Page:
So about Ninjas…these warriors were trained to be more than just an average agent of warfare (in this case, Ninjutsu).  They were covert (think hidden, sneaky or stealth) agents trained to be unorthodox (out of the box thinkers based on the objective) at solving problems.  I made a tribute to ninjas a few years ago when we had a deep snow in Dallas (deep snow and Dallas are most certainly paradoxical.).  My beautiful, culinary-gifted wife made a snow-woman tribute to Julia Childs.  I, on the other hand, decided that we needed a more intimidating character in the backyard to deter possible thieves from entering our domain.  Her character probably made potential thieves want to come inside a have some warm soup and crackers.

Ninjas never had an easy road when it came to their training and development.  One of my favorite books on the subject, True Path Of The Ninja (by Anthony Cummins and Otake Risuke), describes this very process.  Here’s an excerpt about this translation of a 17th century manual,

The information and insights found in this translation are invaluable for understanding the skills, techniques and mentality of the historical ninja. Whether it involved tips for surviving in the wild, advice on intelligence-gathering techniques, or methods for creating chaos in the enemy camp, the True Path of the Ninja unveils secrets long lost. Along with its practical applications, this book is an important guide to the mental discipline that a ninja must have to ensure success in accomplishing their mission.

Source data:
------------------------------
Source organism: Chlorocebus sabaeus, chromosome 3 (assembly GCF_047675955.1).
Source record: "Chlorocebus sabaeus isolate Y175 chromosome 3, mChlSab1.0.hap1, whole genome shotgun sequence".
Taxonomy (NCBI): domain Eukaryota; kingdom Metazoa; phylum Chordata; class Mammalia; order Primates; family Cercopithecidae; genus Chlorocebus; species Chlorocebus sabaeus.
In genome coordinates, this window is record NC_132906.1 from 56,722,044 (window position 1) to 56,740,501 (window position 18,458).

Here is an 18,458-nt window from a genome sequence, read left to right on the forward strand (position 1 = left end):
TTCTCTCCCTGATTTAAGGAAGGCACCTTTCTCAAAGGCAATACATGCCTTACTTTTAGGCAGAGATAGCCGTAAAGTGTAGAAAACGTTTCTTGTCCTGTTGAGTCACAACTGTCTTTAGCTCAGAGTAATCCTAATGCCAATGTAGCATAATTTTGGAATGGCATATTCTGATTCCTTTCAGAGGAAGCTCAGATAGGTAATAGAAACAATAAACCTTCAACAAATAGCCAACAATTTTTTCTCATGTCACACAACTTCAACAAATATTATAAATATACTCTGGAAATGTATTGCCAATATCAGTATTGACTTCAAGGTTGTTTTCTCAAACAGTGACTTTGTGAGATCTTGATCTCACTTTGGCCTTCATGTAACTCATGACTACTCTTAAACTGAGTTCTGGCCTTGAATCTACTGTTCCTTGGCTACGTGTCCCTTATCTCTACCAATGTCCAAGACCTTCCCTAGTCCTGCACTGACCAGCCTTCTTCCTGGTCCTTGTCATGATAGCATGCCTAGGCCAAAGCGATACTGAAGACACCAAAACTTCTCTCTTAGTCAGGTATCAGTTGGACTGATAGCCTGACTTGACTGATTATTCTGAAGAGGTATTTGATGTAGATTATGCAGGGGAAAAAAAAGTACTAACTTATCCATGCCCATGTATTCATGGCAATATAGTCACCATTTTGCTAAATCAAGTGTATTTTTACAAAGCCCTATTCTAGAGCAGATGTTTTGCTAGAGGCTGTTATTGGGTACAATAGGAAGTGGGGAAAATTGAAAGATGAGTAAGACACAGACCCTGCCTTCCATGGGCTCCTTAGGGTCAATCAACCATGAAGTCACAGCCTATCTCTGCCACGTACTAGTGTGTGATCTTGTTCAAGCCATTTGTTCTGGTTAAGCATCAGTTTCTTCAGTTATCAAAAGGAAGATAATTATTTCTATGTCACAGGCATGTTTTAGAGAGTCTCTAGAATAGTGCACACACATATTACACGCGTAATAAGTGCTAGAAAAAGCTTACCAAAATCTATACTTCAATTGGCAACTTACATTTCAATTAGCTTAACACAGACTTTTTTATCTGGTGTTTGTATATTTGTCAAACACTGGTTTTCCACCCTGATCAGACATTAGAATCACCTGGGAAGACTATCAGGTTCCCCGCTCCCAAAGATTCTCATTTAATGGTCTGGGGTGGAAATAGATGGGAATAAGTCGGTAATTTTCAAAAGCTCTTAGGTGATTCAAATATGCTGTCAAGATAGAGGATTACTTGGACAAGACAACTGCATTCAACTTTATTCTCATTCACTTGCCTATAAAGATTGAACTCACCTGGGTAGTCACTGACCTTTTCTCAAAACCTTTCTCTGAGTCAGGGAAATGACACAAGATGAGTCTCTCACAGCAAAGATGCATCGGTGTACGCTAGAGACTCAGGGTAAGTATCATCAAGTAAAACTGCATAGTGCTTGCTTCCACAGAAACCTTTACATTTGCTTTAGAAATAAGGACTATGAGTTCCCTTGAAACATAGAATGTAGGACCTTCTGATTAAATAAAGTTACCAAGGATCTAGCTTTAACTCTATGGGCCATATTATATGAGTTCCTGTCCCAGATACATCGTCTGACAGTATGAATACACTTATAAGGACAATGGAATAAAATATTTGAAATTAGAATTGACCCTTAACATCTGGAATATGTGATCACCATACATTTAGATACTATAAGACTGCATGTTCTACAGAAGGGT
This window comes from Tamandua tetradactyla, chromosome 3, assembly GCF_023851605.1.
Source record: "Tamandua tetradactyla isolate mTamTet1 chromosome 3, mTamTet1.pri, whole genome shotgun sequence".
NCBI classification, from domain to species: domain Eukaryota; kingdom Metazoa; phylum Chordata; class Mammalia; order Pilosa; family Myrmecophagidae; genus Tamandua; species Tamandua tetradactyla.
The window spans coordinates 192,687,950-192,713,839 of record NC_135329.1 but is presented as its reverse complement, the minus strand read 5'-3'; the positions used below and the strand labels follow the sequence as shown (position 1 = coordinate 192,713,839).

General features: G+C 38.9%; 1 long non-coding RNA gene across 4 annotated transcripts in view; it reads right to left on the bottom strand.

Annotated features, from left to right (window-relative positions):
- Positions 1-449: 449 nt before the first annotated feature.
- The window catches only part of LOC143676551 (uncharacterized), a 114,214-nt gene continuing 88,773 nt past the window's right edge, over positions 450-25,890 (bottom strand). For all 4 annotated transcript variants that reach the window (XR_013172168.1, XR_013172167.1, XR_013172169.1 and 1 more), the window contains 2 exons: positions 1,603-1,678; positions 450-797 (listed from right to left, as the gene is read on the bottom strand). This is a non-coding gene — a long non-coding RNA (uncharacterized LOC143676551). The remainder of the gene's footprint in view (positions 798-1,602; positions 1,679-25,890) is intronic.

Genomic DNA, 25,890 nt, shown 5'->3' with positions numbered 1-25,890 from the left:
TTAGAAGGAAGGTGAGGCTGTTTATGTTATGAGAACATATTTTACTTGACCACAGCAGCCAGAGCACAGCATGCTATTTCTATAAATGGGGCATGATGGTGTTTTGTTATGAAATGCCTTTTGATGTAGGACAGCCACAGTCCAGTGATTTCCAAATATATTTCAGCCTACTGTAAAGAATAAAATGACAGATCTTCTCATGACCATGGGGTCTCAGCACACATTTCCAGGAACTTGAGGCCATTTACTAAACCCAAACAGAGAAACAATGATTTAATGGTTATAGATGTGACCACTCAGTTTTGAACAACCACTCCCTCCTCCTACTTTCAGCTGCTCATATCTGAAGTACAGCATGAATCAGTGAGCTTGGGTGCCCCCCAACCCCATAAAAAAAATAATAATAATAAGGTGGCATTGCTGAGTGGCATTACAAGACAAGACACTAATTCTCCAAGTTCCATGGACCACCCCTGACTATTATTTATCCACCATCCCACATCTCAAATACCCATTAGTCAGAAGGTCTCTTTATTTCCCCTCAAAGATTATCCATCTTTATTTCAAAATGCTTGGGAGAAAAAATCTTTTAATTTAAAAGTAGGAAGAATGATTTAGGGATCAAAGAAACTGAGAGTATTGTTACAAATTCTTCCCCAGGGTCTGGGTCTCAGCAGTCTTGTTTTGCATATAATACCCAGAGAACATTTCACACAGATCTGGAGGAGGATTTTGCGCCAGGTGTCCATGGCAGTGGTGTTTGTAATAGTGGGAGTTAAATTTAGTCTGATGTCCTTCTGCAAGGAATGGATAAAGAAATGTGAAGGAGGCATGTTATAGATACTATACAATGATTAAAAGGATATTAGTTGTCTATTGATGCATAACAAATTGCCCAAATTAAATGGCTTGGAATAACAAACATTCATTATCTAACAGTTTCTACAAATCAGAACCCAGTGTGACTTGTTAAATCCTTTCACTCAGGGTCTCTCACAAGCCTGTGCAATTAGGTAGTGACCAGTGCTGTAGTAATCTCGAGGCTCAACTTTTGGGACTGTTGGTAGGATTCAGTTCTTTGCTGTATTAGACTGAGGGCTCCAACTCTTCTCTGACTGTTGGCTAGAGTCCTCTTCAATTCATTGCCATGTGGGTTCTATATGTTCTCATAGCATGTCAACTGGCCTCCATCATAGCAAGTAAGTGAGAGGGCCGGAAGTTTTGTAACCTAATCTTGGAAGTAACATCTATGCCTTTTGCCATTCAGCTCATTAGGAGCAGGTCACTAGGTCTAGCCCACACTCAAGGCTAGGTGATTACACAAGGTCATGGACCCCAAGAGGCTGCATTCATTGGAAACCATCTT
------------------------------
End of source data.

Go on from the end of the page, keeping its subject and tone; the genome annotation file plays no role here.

In some ways, the approach to empowering disciples rather than the short-sighted and incomplete approach of just “getting people saved” requires us to think outside of the box when it comes to connecting with people.  We most certainly have a task to accomplish like all ninjas do.  It’s just going to require some focused training and mentorship from people who have experience being a “light unto the world” and who bear much fruit in terms of transforming the lives of people they encounter.

In closing, I just want to clarify a few things.  My conversations about spirituality take the same mindset.  When it comes to my relationship with God, there is NO more important subject than how I can nurture and protect the relationship that God extends to His creation.  We were intended to be known, loved and provided for and likewise, we were intended to respond back in utter devotion and commitment to our creator.  As long as a theological system causes love for God and my brother to abound, I want to engage.  I hope our musings on this site lead you to reflect on how much you mean to Jesus and just how empowering the Holy Spirit can be in releasing your gifts into this world.